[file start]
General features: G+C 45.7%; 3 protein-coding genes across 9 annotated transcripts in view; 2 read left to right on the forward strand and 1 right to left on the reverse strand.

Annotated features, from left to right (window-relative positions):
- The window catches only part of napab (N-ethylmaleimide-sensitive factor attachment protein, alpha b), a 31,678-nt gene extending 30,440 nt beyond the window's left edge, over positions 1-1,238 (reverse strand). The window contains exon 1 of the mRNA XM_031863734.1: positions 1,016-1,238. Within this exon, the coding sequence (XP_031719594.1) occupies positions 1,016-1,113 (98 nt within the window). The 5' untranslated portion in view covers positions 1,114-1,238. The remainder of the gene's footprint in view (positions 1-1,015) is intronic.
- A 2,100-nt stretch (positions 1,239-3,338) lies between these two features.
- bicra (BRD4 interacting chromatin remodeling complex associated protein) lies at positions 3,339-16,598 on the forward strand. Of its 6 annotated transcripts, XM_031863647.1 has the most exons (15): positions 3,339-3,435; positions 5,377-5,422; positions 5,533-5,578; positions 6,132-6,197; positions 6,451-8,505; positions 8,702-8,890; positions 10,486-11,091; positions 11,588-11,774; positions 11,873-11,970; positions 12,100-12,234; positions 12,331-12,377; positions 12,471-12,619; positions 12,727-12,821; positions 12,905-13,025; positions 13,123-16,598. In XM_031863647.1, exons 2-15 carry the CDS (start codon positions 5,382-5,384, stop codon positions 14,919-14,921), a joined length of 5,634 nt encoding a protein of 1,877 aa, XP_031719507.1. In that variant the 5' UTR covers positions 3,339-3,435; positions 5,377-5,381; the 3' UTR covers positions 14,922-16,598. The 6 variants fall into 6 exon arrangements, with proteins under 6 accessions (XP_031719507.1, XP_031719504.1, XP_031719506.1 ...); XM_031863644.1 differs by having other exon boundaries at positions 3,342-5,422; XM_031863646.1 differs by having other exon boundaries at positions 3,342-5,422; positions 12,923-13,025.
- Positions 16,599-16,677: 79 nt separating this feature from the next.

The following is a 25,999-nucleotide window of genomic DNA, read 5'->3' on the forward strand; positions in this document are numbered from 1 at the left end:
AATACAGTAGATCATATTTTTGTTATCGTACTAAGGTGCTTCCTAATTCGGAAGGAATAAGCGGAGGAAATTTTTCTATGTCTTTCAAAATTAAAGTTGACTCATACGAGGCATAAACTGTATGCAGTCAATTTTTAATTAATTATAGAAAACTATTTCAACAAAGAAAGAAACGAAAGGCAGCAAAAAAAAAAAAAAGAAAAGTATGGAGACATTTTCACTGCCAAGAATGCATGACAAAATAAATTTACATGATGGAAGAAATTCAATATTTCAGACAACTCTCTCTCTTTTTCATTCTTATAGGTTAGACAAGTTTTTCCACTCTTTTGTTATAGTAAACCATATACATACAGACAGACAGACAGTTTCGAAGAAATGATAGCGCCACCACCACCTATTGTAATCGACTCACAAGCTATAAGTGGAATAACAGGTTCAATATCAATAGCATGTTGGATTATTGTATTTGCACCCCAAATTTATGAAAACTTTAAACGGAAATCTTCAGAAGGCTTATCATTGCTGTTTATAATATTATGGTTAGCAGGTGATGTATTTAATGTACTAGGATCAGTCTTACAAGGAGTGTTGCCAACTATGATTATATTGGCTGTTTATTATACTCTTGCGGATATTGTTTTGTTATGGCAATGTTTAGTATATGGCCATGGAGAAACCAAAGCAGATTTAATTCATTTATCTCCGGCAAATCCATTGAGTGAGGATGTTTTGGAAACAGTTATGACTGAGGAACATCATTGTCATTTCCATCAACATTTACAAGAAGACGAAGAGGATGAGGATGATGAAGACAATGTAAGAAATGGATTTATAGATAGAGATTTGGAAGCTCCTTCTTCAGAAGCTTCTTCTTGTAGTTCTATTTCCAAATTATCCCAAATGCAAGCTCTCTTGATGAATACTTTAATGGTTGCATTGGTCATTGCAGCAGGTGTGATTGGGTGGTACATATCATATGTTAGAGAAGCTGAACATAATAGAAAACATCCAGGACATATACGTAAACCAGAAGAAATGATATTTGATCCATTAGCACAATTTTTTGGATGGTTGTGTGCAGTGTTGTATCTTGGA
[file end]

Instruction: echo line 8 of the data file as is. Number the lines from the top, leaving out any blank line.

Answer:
AATACAGTAGATCATATTTTTGTTATCGTACTAAGGTGCTTCCTAATTCGGAAGGAATAAGCGGAGGAAATTTTTCTATGTCTTTCAAAATTAAAGTTGACTCATACGAGGCATAAACTGTATGCAGTCAATTTTTAATTAATTATAGAAAACTATTTCAACAAAGAAAGAAACGAAAGGCAGCAAAAAAAAAAAAAAGAAAAGTATGGAGACATTTTCACTGCCAAGAATGCATGACAAAATAAATTTACATGATGGAAGAAATTCAATATTTCAGACAACTCTCTCTCTTTTTCATTCTTATAGGTTAGACAAGTTTTTCCACTCTTTTGTTATAGTAAACCATATACATACAGACAGACAGACAGTTTCGAAGAAATGATAGCGCCACCACCACCTATTGTAATCGACTCACAAGCTATAAGTGGAATAACAGGTTCAATATCAATAGCATGTTGGATTATTGTATTTGCACCCCAAATTTATGAAAACTTTAAACGGAAATCTTCAGAAGGCTTATCATTGCTGTTTATAATATTATGGTTAGCAGGTGATGTATTTAATGTACTAGGATCAGTCTTACAAGGAGTGTTGCCAACTATGATTATATTGGCTGTTTATTATACTCTTGCGGATATTGTTTTGTTATGGCAATGTTTAGTATATGGCCATGGAGAAACCAAAGCAGATTTAATTCATTTATCTCCGGCAAATCCATTGAGTGAGGATGTTTTGGAAACAGTTATGACTGAGGAACATCATTGTCATTTCCATCAACATTTACAAGAAGACGAAGAGGATGAGGATGATGAAGACAATGTAAGAAATGGATTTATAGATAGAGATTTGGAAGCTCCTTCTTCAGAAGCTTCTTCTTGTAGTTCTATTTCCAAATTATCCCAAATGCAAGCTCTCTTGATGAATACTTTAATGGTTGCATTGGTCATTGCAGCAGGTGTGATTGGGTGGTACATATCATATGTTAGAGAAGCTGAACATAATAGAAAACATCCAGGACATATACGTAAACCAGAAGAAATGATATTTGATCCATTAGCACAATTTTTTGGATGGTTGTGTGCAGTGTTGTATCTTGGA